- You've seen all of the public reaction. What does the decision really mean?
- What does the decision mean in states that don't have same-sex marriage provisions?
On June 28, 2013, the Supreme Court of the United States rendered two opinions regarding same-sex marriage. Actually, both cases dealt with the Defense of Marriage Act (DOMA), which had been passed by Congress and also several of the states. Since the passage of those statutes, which mostly took place in the mid-1990s, some states have repealed their statute while the voters in other states have overturned those statutes.
The Supreme Court was principally presented with two issues: (1) whether DOMA violates several sections of the US Constitution and should be overturned; and (2) whether the ban on same-sex marriage in California, based on Proposition 8, was unconstitutional.
In the first case, U.S. v. Windsor, the issue before the Court was whether DOMA should be ruled unconstitutional in its entirety. The Court decided against that ruling but did not say that it was constitutional either.
In the second case, Hollingsworth v. Perry, the Court was asked whether DOMA, as it applied to the plaintiffs here, was unconstitutional. The Court said that it was unconstitutional. It also found that if DOMA had been enacted in a state that also had enacted same-sex marriage (whether through the courts, legislature, or public vote), that same-sex marriage was upheld in those states because DOMA was unconstitutional there.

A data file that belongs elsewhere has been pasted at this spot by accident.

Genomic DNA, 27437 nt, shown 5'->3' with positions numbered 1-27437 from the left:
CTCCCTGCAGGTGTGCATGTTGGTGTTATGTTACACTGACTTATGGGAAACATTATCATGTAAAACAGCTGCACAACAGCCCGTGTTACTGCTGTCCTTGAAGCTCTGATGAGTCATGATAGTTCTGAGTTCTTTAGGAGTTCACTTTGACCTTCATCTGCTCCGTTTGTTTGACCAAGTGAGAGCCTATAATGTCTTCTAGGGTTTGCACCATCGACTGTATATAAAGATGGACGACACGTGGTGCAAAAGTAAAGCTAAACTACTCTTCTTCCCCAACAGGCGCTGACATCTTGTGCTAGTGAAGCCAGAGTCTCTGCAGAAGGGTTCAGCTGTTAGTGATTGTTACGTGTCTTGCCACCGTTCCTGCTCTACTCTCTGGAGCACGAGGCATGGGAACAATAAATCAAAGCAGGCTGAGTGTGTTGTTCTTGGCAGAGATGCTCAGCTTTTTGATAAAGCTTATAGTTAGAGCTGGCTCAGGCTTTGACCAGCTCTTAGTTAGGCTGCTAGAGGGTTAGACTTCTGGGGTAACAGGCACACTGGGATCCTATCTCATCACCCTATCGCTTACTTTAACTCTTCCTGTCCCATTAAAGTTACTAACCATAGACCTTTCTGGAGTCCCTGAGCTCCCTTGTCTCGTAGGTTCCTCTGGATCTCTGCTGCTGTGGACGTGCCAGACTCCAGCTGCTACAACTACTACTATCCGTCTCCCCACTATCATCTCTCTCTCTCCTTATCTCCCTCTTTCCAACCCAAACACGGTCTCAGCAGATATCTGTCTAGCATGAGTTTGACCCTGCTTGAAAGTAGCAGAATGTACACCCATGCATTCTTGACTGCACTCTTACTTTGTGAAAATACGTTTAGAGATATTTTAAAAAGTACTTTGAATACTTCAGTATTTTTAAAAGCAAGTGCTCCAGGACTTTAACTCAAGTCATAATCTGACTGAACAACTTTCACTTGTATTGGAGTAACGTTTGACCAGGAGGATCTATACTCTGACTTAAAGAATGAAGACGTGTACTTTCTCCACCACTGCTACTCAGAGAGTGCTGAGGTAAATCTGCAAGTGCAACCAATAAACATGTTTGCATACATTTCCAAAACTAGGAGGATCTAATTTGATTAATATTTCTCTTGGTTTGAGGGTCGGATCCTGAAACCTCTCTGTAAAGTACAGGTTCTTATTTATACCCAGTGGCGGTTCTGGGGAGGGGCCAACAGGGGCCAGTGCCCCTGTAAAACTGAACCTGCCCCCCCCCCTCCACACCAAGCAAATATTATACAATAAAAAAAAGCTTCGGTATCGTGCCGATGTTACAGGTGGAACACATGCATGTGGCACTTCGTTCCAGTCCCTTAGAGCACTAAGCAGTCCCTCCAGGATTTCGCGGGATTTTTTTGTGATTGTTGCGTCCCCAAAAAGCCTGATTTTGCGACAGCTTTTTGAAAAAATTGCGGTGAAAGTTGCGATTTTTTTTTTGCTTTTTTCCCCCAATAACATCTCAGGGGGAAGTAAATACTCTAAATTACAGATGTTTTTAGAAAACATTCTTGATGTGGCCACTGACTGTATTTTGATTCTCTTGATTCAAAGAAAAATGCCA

In future columns, more in-depth analysis of these ground-breaking decisions will be presented along with their effects on other issues. As to same-sex marriage, though, the rule now is that if a state has enacted same-sex marriage in some form, then it is legal, and the same-sex persons are entitled to the same federal benefits as any other married person. Fewer than 50 percent of the states have enacted same-sex marriage provisions. In the states that have not, no protections or federal benefits shall inure to those persons, even if they have been “married” by a member of the clergy because that symbolic act has no “legal” effect.